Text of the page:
Weekly Update: SNOW vs Redshift, ODFL, Spirax Sarco, Guidewire, & Cytek

In Practise Weekly Update

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AWS Partner Program Incentives

In an interview we published last week with a Former Go-to-Market Strategy Director at AWS, the executive noted that the 'third wave' of cloud adoption will be driven by the ability of hyperscalers to effectively partner with SaaS companies to build customised, vertical cloud solutions for enterprise customers. Microsoft's history of enterprise sales has given its Partner Network a slight edge over AWS today.

from my observations. Azure, a different organizational philosophy, but equally tenacious and equally structured. They don’t have exactly the same lexicon for their innovation engine, but they’re very focused on it and they’re very focused on partners. A lot of those examples of innovation really happen with partners. Yes, AWS does that, but look between the lines when you see the announcements for Microsoft Envision and other conferences they have, versus re:Invent and I think you’ll see more of these credible industry solutions that we’re talking about that are endemic of this third wave of growth and market maturation. You’ll see more of this from Azure. - Former GTM Director at AWS

Over the last few years, AMZN has revamped its Partner Program to drive more co-selling between AWS and companies like Snowflake.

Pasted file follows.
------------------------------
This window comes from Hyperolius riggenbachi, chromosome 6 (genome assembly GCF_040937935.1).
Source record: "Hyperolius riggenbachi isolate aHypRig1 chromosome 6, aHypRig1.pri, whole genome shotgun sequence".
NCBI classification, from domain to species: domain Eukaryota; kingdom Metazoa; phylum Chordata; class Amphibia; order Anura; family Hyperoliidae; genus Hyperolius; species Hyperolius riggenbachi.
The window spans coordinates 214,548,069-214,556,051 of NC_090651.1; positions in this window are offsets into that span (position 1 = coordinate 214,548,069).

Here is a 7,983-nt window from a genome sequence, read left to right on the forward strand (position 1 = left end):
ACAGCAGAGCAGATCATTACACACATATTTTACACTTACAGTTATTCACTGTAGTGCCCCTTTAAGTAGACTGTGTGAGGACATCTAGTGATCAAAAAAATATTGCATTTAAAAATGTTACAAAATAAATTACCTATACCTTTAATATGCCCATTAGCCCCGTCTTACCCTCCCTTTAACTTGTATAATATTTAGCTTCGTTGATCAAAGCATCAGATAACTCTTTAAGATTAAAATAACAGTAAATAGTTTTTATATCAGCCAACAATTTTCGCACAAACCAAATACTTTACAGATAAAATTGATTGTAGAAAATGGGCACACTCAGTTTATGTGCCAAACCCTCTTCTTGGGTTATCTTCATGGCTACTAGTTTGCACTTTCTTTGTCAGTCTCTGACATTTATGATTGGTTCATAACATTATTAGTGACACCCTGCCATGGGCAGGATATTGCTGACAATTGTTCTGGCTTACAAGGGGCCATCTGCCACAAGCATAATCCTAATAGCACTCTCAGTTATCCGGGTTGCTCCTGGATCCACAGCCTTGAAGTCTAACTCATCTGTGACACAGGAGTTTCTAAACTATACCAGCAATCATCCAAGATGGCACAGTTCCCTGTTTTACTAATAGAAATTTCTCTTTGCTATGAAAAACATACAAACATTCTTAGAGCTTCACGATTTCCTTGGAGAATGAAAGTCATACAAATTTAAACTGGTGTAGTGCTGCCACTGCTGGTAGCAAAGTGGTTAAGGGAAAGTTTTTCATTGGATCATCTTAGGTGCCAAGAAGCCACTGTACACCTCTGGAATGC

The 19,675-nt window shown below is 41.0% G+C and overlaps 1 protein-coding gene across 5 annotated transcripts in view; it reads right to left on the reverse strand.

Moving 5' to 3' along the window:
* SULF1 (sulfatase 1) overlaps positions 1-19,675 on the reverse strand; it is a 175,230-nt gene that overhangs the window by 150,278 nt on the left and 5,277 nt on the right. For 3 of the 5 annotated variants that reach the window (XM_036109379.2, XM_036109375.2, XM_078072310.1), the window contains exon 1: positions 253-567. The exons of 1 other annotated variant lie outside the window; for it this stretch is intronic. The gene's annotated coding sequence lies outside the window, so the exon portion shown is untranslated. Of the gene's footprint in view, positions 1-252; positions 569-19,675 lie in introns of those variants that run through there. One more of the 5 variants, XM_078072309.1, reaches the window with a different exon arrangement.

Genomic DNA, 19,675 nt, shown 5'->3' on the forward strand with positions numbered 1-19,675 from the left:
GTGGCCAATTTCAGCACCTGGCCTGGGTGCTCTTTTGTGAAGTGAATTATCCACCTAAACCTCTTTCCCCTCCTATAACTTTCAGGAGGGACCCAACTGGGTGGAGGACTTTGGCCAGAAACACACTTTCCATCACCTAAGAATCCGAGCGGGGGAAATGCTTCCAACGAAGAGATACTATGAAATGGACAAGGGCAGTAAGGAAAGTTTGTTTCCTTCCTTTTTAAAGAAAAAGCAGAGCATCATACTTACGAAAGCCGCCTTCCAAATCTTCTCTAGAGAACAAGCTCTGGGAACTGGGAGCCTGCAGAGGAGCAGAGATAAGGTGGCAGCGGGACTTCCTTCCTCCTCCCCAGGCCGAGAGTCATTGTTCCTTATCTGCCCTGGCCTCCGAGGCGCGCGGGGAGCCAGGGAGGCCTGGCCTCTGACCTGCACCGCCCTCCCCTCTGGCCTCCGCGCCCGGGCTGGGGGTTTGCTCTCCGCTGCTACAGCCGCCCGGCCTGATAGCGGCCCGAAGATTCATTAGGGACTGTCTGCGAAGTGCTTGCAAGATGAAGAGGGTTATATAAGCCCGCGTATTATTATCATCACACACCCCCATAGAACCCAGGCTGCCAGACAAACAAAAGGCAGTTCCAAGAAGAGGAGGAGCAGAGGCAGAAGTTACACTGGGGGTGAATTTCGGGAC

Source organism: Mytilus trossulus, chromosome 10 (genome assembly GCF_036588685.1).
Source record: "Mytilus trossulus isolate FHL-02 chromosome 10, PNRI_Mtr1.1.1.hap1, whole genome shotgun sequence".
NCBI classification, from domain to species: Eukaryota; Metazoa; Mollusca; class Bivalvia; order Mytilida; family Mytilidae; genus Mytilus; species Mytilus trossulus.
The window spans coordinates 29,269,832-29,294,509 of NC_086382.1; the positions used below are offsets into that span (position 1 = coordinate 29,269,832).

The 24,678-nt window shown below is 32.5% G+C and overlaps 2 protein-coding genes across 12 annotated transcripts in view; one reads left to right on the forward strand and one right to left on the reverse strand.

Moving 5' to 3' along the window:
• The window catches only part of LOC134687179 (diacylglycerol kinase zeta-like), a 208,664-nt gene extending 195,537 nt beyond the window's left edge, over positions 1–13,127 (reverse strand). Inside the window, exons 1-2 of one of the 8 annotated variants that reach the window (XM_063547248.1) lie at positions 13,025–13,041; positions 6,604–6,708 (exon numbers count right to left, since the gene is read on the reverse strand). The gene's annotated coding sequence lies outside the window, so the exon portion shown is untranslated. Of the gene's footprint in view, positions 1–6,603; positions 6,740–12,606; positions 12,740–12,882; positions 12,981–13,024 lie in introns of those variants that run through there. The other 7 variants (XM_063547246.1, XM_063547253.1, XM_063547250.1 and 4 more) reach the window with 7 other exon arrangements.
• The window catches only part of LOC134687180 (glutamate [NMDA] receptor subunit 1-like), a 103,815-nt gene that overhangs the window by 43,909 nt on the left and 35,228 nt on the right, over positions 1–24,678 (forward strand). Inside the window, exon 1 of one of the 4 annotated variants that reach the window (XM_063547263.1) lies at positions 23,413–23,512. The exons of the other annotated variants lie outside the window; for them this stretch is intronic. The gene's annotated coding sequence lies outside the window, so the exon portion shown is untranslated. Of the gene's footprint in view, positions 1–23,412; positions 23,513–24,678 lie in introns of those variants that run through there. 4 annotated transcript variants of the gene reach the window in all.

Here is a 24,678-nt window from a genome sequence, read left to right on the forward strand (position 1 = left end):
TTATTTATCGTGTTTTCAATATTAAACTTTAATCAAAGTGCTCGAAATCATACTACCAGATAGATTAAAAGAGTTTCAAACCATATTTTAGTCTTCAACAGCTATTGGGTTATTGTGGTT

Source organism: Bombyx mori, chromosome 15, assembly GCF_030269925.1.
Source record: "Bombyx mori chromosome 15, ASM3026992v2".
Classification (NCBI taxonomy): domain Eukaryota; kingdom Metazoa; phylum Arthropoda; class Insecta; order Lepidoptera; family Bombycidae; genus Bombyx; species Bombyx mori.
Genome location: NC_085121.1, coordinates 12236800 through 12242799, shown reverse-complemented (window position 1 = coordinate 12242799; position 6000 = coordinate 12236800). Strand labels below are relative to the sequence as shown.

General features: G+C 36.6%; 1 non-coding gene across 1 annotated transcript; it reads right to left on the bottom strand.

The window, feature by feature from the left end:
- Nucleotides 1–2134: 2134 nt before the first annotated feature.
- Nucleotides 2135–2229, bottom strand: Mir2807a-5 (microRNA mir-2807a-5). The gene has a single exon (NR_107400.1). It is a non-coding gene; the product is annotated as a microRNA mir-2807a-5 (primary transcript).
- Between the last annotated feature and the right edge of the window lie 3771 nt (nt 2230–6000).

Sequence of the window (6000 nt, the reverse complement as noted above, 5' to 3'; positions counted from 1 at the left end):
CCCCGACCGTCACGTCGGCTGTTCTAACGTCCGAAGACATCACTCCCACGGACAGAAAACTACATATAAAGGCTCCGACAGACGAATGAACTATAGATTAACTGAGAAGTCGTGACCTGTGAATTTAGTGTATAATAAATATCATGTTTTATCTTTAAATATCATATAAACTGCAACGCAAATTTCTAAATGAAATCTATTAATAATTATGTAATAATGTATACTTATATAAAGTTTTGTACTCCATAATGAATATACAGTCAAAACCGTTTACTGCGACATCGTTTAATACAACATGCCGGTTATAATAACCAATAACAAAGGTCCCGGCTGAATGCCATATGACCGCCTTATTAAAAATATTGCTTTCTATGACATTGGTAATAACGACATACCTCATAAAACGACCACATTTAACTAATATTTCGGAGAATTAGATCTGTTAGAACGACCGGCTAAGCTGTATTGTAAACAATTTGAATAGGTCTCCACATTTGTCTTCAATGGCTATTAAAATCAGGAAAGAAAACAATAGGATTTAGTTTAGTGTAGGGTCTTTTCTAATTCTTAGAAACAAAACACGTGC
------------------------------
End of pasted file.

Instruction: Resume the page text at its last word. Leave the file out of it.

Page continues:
This has led to a new incentive structure for sales reps:

If you think about Snowflake again, if Snowflake and Discover sell a million-dollar deal – say it's a $3 million, three-year deal for easy math – into an enterprise client, that rep gets 30% of that or a $300,000 against their quota amortized over the three years. So that would be $100,000 a year; call it $8,000 a month amortized over the lifetime of that deal against their quota. At first, it wasn't a huge incentive, but if you start thinking about selling more and more of these partner deals, it turns into the gift that keeps on giving against your quota. - ISV Partner Sales Lead, AWS
It's become so much more material to the point where I can get on calls with reps, and they will ask a partner, are you part of our SaaS Revenue Recognition Program. You can see in 18 months that this program has gained a lot of traction with our ISVs and sales teams. I think most sales folks at AWS will tell you that the SaaS Revenue Recognition Program and the 30% commission towards quota is a bigger incentive to work with ISVs than the SPIF, which is a change. So two programs are cash incentives towards quota for those partners. - ISV Partner Sales Lead, AWS
The third piece is this year, AWS reps and inside sales reps, and anybody tied to an account, has an MBO objective about so many partner-attached wins. It's probably in the neighborhood of 15 to 20, and it's just one of their, call it, 12 goals that their performance is evaluated against. They need to have X number of partner-attached goals. That's another incentive to work with partners. Many of my good reps will say, let's knock off these 20 goals before six months because I want to turn that one green, so I don't have to worry about it. - ISV Partner Sales Lead, AWS